icon-folder.gif   Conference Reports for NATAP  
  57th Annual Meeting of the American Association
for the Study of Liver Diseases
October 27-31, 2006
Boston, MA
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No Novel Adefovir Mutations
  Reported by Jules Levin
AASLD, Oct 27-31, 2006, Boston, MA
"Meta-analysis Across Adefovir Clinical Trials Demonstrates the Absence of Novel Adefovir-Associated Mutations and Confirms the Role of the rtA181V and rtN236T Mutations in HBV Polymerase in Association with Virologic Failure"
K Borroto-Esoda, MD Miller, and S Arterburn
Gilead Sciences Inc, Foster City, California, USA
HBV resistance mutations have been identified for all approved oral antiviral agents used in the treatment of chronic hepatitis B (lamivudine, adefovir dipivoxil, and entecavir)
The rtA181V and rtN236T mutations have been associated with long-term adefovir dipivoxil (ADV) treatment
Recent reports have proposed that other mutations in HBV polymerase may be associated with ADV resistance
No ADV resistance mutations (rtA181V and/or rtN236T) were observed in the first 48 weeks of therapy.
No changes in HBV POL at positions other than rtA181 and rtN236 were signifi cantly associated with failure on ADV therapy when adjusting for multiple comparisons (p < 0.0005):
- Mutations at POL positions rtN236T and rtA181V were significant by themselves
- rtA181T mutation was not significant by itself
Patients who had HBV DNA rebound were more likely to develop adefovir-associated mutations than patients who did not rebound (36% vs. 5%).
Virologic outcomes across ADV clinical studies have been defined based on three criteria:
- Genotypic Resistance Mutations (M) = selection of genotypic changes at critical positions rtA181V and/or rtN236T of HBV polymerase (POL) regardless of HBV DNA level and ALT outcomes
- Virologic Resistance VR = genotypic resistance and virologic rebound (confirmed ≥ 1 log10 copies/mL increase in HBV DNA from nadir) and/or having never achieved HBV DNA suppression < 3 log10 copies/mL
- Clinical Resistance (M + VR + ALT) = genotypic resistance along with virologic resistance and ALT elevations (ALT > 1 X ULN after normalizing ALT)
Genotypic resistance to ADV emerges slowly (0% at 1 year, 29% at 5 years) with a cumulative probability of virologic resistance of 20% at 5 years1
A meta-analysis of baseline (BL) and on treatment samples from patients across four clinical studies was conducted to:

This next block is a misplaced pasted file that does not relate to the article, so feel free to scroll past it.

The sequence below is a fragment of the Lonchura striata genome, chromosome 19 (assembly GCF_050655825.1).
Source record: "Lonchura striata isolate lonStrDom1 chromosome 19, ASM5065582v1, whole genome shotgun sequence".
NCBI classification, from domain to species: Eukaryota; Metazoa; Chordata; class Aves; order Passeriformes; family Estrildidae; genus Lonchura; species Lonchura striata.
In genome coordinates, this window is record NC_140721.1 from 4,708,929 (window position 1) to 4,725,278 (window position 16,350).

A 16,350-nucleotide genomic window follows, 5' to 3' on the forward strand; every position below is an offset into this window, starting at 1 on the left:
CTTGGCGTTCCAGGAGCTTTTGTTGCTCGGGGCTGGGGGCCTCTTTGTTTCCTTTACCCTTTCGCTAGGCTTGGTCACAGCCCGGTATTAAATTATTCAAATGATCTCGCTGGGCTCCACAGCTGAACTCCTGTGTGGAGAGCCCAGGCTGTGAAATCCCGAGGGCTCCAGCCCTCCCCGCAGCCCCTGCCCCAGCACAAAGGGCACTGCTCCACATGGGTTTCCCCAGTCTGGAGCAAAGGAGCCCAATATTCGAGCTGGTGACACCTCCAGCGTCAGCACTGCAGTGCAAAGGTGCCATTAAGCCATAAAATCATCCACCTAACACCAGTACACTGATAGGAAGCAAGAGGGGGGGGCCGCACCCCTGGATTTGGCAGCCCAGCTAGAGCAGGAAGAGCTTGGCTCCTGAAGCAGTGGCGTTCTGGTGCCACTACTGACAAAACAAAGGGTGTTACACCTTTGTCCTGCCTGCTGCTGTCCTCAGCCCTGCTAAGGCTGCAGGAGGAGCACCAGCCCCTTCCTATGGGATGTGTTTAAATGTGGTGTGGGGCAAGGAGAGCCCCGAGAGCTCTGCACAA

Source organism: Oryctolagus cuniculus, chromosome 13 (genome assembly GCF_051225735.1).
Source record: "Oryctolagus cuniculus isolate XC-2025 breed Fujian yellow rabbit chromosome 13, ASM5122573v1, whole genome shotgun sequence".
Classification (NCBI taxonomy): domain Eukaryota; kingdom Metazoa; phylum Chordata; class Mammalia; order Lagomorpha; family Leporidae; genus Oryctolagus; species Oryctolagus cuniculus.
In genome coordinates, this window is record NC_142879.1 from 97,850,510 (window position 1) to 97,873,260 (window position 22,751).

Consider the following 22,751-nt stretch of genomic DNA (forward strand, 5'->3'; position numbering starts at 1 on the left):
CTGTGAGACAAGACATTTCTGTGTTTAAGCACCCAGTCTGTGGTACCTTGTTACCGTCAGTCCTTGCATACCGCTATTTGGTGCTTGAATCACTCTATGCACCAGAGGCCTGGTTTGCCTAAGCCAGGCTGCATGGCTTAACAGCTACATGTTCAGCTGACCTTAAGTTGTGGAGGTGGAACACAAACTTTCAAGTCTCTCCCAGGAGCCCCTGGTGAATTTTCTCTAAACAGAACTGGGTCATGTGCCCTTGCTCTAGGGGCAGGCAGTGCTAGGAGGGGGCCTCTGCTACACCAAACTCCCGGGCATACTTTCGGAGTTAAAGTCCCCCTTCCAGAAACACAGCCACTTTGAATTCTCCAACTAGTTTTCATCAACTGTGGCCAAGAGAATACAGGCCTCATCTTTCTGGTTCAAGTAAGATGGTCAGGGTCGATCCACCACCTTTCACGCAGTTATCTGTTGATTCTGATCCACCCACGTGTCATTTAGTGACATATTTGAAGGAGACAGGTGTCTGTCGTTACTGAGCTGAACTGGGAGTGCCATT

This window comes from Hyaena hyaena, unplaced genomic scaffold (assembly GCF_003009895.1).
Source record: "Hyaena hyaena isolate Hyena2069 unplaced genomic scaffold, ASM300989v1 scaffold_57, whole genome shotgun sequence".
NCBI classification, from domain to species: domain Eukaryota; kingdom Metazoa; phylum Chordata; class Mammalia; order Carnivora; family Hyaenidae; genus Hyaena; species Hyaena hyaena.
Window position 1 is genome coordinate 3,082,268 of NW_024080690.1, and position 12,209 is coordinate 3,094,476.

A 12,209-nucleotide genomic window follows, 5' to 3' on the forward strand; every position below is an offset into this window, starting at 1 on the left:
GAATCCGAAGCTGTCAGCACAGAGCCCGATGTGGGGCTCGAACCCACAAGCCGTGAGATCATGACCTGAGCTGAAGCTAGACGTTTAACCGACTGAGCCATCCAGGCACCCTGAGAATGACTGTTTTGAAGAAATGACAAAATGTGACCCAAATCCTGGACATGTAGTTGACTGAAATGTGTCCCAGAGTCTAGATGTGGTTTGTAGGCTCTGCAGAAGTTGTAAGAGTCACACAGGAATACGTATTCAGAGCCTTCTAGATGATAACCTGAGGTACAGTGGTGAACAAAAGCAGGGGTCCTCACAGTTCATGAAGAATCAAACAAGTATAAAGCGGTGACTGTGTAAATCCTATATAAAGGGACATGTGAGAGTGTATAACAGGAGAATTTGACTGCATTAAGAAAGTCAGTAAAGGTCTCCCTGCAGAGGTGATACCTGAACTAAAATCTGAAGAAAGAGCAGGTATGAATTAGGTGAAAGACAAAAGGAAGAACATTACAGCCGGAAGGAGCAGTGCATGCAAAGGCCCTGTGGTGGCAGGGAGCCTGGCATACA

- Confirm the role of the rtA181V and rtN236T mutations in clinical resistance to adefovir dipivoxil
- Screen for and identify other potential ADV-associated resistance mutations
Patients from the following studies who completed at least 48 weeks of therapy with ADV 10 mg were included in analysis:
- GS-412 (extension), HBeAg positive and negative, naive
- GS-435, HBeAg positive and negative, LAM experienced
- GS-437, HBeAg positive, naive
- GS-438, HBeAg negative, naive
Changes in HBV POL from baseline were determined for the last available genotype for each patient with detectable HBV DNA while still on study medication
Conserved sites were defined as those with only one amino acid observed in the baseline population (n = 853)
Polymorphic positions defined as those with multiple amino acids observed in the baseline populationv
McNemar's Exact test was used to screen paired data (collected at BL and on treatment) for each patient with paired samples across all 4 studies.
The % of patients with a switch from consensus amino acid at BL to non-consensus amino acid while on treatment was compared to the % of patients with a switch from non-consensus amino acid at BL to consensus amino acid while on treatment for each POL position with ≥ 1 patient with a switch (n=97).
p-values used to test for significance were p < 0.05 [no adjustment for multiple comparisons] or p < 0.0005 [Bonferroni adjustment for testing multiple POL positions with changes]



Patients with HBV DNA rebound were almost eight times more likely to develop ADV-associated mutations at positions rtA181 and/or rtN236 than patients who did not rebound.
Polymorphic changes occurred with similar frequency between both groups and were not statistically associated with a specifi c amino acid change.